Developer docs done right#


Existing developer documentation systems largely fall into two buckets:

  1. Docs live separately from source code. Examples: Confluence, Notion.

  2. Docs are generated from source code. Examples: Sphinx, Rust spec.

Both approaches have pros and cons. When docs are generated from source code:

  1. Docs are more likely to be updated when the code changes.

  2. Have extensive support for cross reference to other parts of the codebase.

  3. Are immediately available to the developers who read and change the code.

The downsides:

  1. Developers need to learn the markup language.

  2. It’s hard to tell if the docs are going to render properly during the editing.

  3. There’s an extra friction between reading generated docs to editing them, which oftentimes leads to typos not being fixed and less readability improvements.

  4. Changes are likely bound to the same code review process as the actual code changes, that further increases friction for small edits.

When docs are in a separate system, say Notion:

  1. WYSIWYG editors are easy to use and have a low entrance cost.

  2. Editing can done during reading, which increases collaboration and improves text quality over time.

  3. Non-developers can update the docs too.

The downsides:

  1. It’s hard to reference and cross reference class and code snippets.

  2. Docs are harder to discover during editing code.

  3. Docs are always stale when code changes.


The perfect documentation system has to be a mix of both approaches:

  1. Developers should immediately see the rendered docs (and rendering issues) while editing code.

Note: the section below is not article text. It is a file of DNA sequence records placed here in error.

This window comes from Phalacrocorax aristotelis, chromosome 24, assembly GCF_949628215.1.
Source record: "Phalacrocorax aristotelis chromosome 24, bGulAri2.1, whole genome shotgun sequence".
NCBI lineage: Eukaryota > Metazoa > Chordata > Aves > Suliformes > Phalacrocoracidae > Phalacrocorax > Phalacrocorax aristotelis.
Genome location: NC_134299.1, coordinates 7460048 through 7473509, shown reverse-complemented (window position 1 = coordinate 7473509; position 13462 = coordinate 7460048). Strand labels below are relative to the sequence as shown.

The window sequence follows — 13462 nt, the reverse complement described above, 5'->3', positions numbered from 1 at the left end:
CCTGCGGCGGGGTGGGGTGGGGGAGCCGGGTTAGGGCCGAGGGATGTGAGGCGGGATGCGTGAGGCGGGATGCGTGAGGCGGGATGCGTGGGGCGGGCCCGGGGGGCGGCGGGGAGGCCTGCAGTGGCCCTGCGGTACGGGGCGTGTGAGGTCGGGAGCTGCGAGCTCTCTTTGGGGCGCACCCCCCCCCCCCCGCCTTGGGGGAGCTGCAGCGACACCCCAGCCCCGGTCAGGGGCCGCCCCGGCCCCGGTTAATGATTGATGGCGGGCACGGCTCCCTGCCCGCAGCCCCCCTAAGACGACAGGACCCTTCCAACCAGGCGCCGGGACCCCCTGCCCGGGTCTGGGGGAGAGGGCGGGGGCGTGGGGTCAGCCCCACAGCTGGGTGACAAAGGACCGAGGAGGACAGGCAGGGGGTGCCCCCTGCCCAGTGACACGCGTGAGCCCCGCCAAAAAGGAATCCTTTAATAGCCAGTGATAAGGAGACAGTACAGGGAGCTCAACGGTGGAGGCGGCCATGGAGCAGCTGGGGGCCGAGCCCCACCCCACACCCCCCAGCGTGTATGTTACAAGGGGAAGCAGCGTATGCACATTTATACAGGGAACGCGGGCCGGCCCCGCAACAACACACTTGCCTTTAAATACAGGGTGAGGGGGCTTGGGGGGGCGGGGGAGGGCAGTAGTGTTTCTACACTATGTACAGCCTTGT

2. Readers should be able to edit the docs while reading without searching for the respective docs origin in code.

  3. Doc changes need to become immediately available for other readers.

Existing solutions#

Few projects are trying to solve this:

  1. swimm is paid solution that puts special hooks into code and provides IDE integrations to display the docs while editing code.

  2. typo3 is an open source CMS that provides extension for Sphinx docs that syncs edits back to the code.


Here are the high level components that make this system work regardless of implementation.

  1. Docs renderer. Extracts doc strings from source code, resolves cross references, applies markup, and generates HTML pages.

  2. Docs server. Serves generated docs to the readers. Links docs sections to the source doc strings in the source code.

  3. Online docs editor. Allows users to make edits while reading, publishes the new version in near real time.

  4. Synchronizer. Propagates online edits back to the source code. Updates only the doc strings, and keeps formatting consistent.

  5. VCS integration. Commits the changes and pushes them to a central repository. Records who and when made the changes.

  6. Code review integration. Creates pull request with the new edits.

  7. Code review streamliner. Detects pull requests that only change docs and automatically approved and merges the request.